“Rollkur or hyperflexion of the horse’s neck is a practice in equestrianism defined as “flexion of the horse’s neck achieved through aggressive force” and is banned by the world governing body, the International Federation for Equestrian Sports (FEI).”
You will note there is no reference to any particular discipline in this definition. In recent times, the practice of Rollkur attracted widespread criticism within the dressage scene leading to it being condemned by the FEI. Studies indicate that Rollkur increases stress & tension within the horse, as such being counterproductive to the lightness & relaxation good horsemanship aims to achieve.
The practice of Rollkur appears to persist at some level within dressage, however it is usually met with widespread condemnation. Unfortunately however, it appears that the method is used frequently within some western disciplines. I have personally witnessed several western horses under different trainers being trained & held in a typical Rollkur frame. More disturbingly, I have seen horses winning in the ring & being highly praised for their beautiful training & way of going, all whilst in the Rollkur posture. It would appear that the issue of Rollkur is less recognised within western circles, or is it that it is simply accepted?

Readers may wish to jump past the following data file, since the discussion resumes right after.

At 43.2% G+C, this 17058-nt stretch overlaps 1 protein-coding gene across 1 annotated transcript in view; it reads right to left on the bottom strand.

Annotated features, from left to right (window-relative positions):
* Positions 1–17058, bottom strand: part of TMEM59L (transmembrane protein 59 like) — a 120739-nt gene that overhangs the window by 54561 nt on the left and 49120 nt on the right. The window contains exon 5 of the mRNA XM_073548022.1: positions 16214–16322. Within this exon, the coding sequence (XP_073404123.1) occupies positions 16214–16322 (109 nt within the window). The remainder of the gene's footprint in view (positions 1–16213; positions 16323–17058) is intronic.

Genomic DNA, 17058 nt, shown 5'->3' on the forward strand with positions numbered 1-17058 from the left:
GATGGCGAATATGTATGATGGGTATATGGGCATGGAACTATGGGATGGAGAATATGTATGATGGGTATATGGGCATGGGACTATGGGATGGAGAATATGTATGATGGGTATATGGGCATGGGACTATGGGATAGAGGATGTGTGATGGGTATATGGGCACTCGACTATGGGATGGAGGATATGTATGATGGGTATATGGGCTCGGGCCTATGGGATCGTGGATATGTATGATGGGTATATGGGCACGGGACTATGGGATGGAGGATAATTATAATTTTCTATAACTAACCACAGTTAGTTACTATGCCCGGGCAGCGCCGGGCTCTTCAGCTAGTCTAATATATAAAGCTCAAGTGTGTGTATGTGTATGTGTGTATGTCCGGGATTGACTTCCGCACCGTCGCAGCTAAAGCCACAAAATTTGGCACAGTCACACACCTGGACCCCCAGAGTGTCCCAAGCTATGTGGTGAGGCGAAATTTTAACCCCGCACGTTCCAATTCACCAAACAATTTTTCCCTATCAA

As with collection, which comes from the hindquarter as opposed to the head being pulled
in & a round neck, it would seem that we again need to “retrain the eye” as to what is correct. Whilst there are some attempts to raise awareness of this detrimental training method within western disciplines, it would seem that many consider this to only be within the dressage domain.
Kentucky Equine research has concluded that hyperflexion is detrimental to equine wellbeing. Here is a link to a summary regarding their findings; Hyperflexion/Rollkur
Here is an excellent video from Patrick King Horsemanship introducing the idea of “psychological” rollkur, & is well worth viewing; Psychological Rollkur
It is worth repeating his words:
“What more reason do you need to stay away from it?”
Cheers & Happy Riding!